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C printing bits

Lets say I have a uint16_t number something like:

uint16_t myVar = 0x3A44;

and I want to print the binary value if 0x3A44 from the myVar, how could I iteratively access and print each bit?

Treat it as a bit array?

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marked as duplicate by Brian Roach, Paul R, Bo Persson, Donal Fellows, Mike Kwan Mar 31 '12 at 12:21

This question has been asked before and already has an answer. If those answers do not fully address your question, please ask a new question.

8 Answers 8

up vote 3 down vote accepted

Integers effectively are bit arrays. You can just loop through the value of the number, shifting the value to the right 16 times.

#include <stdio.h>
#include <stdint.h>

int main() {
    uint16_t x = 0xFF00;
    for (int i = 0; i < 16; i++) {
        printf("%d", (x & 0x8000) >> 15);
        x <<= 1;
    }
    printf("\n");
}

Results in:

1111111100000000
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3  
That works but it prints back to front –  Paul R Mar 30 '12 at 20:36
    
You're right. I fixed it. –  Dave Mar 30 '12 at 20:46
    
#include <cstdio> is C++, not C. –  Kaz Mar 30 '12 at 21:21
2  
@Kaz: Normally I don't edit people's answers, but this seems like a really clear-cut case of wrong-language that's easily fixed, so I fixed it. –  R.. Mar 31 '12 at 2:45
while (myVar != 0) {
  printf("%c", (myVar & 0x8000) == 0 ? '0' : '1');
  myVar <<= 1;
}
printf("\n");
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Liked your answer better than mine! –  David Pointer Mar 30 '12 at 20:37
    
(myVar & 0x8000) can never be equal to 1... –  R.. Mar 31 '12 at 2:47
    
Wow, how embarrassing! Fixed; thanks for the catch. –  Adam Liss Mar 31 '12 at 2:49

Well, recursion for a change! (a lazy way to print bits in order)

print(int x) {
if(!x) return;
print(x>>1);
printf("%d", x & 1);
}
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If x is signed and negative, shifting right is undefined. Where is the sign bit, and what happens when you shift it? –  Bo Persson Mar 31 '12 at 8:49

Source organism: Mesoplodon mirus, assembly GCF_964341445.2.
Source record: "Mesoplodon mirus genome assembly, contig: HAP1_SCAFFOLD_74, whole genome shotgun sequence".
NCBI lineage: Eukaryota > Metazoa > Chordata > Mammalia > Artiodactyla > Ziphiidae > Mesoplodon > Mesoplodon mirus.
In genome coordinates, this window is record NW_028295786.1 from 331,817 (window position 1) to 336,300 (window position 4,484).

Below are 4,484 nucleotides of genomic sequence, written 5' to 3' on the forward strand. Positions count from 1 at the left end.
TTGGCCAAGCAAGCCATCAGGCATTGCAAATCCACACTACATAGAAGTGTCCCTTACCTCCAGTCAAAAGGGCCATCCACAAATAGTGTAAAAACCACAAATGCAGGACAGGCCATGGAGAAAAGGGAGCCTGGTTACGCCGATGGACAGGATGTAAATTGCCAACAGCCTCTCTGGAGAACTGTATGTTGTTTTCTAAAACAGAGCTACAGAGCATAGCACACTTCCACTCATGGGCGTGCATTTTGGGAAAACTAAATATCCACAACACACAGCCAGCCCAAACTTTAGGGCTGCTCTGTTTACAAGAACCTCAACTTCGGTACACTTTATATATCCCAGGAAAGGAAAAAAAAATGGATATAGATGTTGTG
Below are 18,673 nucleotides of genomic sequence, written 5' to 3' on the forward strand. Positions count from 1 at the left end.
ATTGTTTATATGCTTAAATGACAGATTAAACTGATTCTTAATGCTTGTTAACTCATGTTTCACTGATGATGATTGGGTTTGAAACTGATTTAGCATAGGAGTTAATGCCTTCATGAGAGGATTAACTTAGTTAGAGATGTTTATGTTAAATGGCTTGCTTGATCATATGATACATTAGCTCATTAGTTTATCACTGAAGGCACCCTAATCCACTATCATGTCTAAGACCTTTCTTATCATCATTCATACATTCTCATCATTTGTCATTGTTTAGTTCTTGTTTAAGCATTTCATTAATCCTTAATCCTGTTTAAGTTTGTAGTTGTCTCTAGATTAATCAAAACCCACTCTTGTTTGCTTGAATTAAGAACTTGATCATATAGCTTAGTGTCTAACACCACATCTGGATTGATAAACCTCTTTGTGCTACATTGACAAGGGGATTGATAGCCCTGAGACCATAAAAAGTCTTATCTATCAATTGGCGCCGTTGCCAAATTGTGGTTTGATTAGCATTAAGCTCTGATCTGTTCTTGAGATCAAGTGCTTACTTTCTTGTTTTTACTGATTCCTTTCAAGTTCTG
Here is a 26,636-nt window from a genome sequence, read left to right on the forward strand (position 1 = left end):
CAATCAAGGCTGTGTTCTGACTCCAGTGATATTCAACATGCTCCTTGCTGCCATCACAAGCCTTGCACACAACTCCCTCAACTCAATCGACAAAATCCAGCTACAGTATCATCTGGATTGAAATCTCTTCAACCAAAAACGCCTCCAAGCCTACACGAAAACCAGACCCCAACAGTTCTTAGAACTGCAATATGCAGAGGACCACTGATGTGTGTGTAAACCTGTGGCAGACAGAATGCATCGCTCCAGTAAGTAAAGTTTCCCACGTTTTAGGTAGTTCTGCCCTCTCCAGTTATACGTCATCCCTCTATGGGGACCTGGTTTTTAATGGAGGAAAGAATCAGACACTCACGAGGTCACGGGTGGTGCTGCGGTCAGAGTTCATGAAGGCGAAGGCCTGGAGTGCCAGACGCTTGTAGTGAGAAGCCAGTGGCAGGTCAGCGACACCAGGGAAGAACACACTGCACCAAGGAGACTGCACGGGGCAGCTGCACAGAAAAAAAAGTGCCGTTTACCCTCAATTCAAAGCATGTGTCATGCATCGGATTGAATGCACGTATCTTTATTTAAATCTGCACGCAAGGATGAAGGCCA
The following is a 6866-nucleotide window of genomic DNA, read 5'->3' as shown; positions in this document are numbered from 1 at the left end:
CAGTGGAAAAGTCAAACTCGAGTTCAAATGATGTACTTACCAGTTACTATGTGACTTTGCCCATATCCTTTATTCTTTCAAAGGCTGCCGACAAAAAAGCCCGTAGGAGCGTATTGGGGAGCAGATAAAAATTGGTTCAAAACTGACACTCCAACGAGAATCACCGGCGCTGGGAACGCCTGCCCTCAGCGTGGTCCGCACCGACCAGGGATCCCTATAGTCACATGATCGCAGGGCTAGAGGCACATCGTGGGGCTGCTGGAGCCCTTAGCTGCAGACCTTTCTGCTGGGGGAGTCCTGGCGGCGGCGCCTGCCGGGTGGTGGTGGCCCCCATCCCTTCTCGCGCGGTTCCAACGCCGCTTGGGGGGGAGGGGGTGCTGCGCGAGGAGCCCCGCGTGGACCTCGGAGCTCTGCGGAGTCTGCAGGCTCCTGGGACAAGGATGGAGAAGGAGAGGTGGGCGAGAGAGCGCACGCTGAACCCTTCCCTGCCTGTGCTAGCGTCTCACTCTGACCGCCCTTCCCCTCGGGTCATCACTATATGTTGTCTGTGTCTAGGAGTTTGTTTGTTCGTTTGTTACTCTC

Simplest I can think of:

for (int i=15; i>=0; i--) putchar('0'+((x>>i)&1);
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Use something like the following:

for (i = 15; i >= 0; --i) {
    printf("%d", (bool) (myVar & (1U << i)));
} 
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2  
+1; this is one of the cleanest and most correct answers so far. Happy to compensate for the downvote... Perhaps !! would be clearer (and more widely supported) than (bool). –  R.. Mar 31 '12 at 2:48

To get the lowest-order bit one would write:

int is_set = (myVar >> 0) & 1;

The first part of the expression shifts the integer's bits towards the lower bits. A shift of zero does nothing, but it is easy to see how nonzero values would be used there.

The second part of the expression masks out all the bits save for the lowest order bit.

When these two are combined, you are able to detect whether or not a single bit is set or not.

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void print_binary(uint16_t n) {
    char buffer[17];                  /* 16 bits, plus room for a \0 */
    buffer[16] = '\0';                
    for (int i = 15; i >= 0; --i) {   /* convert bits from the end */
        buffer[i] = '0' + (n & 1);    /* '0' + bit => '0' or '1' */
        n >>= 1;                      /* make the next bit the 'low bit' */
    }

    /* At this point, `buffer` is `n` turned to a string of binary digits. */

    printf("%s\n", buffer);
}
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Why the downvote? –  cHao Mar 30 '12 at 20:49
const char *nyb[5] = {
  "0000", "0001", "0010", "0011",
  "0100", "0101", "0110", "0111",
  "1000", "1001", "1010", "1011",
  "1100", "1101", "1110", "1111",
};

#define NYB(NUM, NY) (nyb[((NUM) >> (4*(NY))) & 0xf])

/* ... */

void print_u32(unsigned long u)
{
  printf("%s%s%s%s%s%s%s%s",
         NYB(u, 7), NYB(u, 6), NYB(u, 5), NYB(u, 4),
         NYB(u, 3), NYB(u, 2), NUB(u, 1), NYB(u, 0));
}

:) :) :)

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